Why do risk premia vary over time? A theoretical investigation under habit formation

Working papers set out research in progress by our staff, with the aim of encouraging comments and debate.
Published on 29 January 2009

Working Paper No. 361
By Bianca De Paoli and Pawel Zabczyk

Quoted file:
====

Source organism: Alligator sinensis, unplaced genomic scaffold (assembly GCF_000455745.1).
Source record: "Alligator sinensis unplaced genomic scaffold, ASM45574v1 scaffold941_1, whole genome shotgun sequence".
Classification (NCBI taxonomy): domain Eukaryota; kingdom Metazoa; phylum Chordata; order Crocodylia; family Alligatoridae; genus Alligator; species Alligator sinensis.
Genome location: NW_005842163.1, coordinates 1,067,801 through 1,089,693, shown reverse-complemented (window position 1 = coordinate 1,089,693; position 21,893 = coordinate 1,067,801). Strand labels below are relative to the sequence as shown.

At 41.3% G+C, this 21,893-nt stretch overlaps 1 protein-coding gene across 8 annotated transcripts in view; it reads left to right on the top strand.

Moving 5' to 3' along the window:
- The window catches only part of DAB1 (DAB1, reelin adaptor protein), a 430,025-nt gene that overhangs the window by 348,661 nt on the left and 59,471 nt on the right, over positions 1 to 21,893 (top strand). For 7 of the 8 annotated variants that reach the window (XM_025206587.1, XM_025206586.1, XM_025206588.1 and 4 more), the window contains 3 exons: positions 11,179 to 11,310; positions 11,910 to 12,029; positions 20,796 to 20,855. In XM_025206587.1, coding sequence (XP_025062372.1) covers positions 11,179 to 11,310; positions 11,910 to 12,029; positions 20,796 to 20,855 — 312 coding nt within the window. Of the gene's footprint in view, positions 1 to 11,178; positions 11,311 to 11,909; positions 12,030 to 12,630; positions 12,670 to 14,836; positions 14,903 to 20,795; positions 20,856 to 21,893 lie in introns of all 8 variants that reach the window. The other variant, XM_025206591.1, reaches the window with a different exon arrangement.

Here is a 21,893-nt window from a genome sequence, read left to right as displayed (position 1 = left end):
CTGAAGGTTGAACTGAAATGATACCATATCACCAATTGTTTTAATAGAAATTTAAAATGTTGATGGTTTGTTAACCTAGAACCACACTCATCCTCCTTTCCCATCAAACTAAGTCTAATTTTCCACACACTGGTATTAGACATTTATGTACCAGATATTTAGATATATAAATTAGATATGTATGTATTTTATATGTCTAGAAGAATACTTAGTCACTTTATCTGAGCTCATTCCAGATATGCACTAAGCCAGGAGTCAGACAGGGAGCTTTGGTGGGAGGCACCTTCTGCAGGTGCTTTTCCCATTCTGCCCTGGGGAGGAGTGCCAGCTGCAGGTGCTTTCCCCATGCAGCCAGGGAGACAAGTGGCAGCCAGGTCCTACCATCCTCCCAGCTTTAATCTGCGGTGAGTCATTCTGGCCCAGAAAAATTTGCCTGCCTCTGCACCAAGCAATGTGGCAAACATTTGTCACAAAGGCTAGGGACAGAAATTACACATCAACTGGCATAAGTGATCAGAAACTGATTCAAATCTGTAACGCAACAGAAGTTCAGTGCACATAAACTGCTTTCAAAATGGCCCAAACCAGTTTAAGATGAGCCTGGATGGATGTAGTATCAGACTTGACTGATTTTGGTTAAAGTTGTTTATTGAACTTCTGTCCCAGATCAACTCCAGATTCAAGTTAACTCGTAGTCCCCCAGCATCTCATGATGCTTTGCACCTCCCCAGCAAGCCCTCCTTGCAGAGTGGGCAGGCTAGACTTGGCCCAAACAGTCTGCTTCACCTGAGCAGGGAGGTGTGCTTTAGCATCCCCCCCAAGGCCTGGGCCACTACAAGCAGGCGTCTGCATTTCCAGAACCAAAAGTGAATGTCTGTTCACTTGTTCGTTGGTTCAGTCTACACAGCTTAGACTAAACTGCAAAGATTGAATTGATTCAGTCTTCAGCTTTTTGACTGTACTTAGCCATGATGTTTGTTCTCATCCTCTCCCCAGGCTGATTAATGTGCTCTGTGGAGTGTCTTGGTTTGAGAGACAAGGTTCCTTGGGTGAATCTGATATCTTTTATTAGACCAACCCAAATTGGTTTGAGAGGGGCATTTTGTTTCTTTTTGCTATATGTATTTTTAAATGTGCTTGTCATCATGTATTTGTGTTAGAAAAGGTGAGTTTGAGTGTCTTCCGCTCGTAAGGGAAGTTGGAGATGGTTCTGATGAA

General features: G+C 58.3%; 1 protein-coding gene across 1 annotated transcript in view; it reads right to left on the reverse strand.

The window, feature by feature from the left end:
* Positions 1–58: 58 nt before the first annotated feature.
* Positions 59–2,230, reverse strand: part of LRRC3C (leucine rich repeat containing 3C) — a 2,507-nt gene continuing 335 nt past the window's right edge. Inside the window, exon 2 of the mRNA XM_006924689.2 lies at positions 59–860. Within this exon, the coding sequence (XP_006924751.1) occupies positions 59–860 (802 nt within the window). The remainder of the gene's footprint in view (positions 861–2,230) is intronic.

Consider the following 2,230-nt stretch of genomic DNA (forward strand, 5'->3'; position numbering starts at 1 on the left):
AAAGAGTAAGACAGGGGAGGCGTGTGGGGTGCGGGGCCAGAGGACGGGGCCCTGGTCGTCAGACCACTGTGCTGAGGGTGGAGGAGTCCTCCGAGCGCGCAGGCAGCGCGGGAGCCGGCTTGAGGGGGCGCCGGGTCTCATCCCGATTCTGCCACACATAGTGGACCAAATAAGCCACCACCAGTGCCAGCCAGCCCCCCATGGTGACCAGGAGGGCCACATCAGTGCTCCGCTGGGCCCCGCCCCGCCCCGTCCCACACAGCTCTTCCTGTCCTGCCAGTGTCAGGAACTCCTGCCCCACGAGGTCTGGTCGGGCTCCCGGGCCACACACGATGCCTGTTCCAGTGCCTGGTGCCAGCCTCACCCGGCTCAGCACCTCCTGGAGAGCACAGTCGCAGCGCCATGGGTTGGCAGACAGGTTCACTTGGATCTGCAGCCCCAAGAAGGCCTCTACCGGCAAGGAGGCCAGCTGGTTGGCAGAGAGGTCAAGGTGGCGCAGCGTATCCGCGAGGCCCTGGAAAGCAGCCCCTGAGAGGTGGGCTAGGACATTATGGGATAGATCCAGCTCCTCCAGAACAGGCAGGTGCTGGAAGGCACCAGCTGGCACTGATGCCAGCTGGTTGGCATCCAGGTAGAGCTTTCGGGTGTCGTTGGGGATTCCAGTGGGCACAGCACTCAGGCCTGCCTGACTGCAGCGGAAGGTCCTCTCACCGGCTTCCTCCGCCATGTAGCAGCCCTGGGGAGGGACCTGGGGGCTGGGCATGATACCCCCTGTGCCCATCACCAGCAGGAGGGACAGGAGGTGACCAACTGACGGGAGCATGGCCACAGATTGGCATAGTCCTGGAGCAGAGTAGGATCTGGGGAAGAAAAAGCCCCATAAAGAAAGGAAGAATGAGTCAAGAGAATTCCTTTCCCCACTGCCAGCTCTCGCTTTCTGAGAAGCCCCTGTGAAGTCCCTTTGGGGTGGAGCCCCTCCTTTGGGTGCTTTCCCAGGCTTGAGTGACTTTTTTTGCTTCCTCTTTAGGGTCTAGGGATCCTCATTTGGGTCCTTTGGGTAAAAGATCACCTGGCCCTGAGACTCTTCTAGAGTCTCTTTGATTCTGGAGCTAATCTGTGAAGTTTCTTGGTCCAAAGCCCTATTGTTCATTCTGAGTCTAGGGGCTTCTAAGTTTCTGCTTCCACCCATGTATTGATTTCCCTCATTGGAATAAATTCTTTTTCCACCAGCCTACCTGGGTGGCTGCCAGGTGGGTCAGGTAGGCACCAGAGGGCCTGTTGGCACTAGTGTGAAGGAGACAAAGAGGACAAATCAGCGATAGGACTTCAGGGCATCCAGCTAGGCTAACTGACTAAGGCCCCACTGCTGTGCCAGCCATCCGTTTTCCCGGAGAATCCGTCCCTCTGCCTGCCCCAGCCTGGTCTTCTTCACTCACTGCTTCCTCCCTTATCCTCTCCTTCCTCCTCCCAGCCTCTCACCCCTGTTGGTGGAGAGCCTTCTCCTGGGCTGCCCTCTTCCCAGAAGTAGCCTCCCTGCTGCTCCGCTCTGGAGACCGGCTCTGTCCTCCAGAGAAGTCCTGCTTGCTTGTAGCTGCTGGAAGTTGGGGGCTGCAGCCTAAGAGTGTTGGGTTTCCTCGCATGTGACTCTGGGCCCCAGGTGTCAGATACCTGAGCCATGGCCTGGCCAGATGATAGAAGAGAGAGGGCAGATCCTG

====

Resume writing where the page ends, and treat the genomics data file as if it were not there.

Empirical evidence suggests that risk premia are higher at business cycle troughs than they are at peaks. Existing asset pricing theories ascribe moves in risk premia to changes in volatility or risk aversion. Nevertheless, in a simple general equilibrium model, risk premia can be procyclical even though the volatility of consumption is constant and despite a countercyclically varying risk aversion coefficient. We show that agents’ expectations about future prospects also influence premium dynamics. In order to generate countercyclically varying premia, as found in the data, one requires a combination of hump-shaped consumption dynamics or highly persistent shocks and habits. Our results, thus, suggest that factors which help match activity data may also help along the asset pricing dimension.

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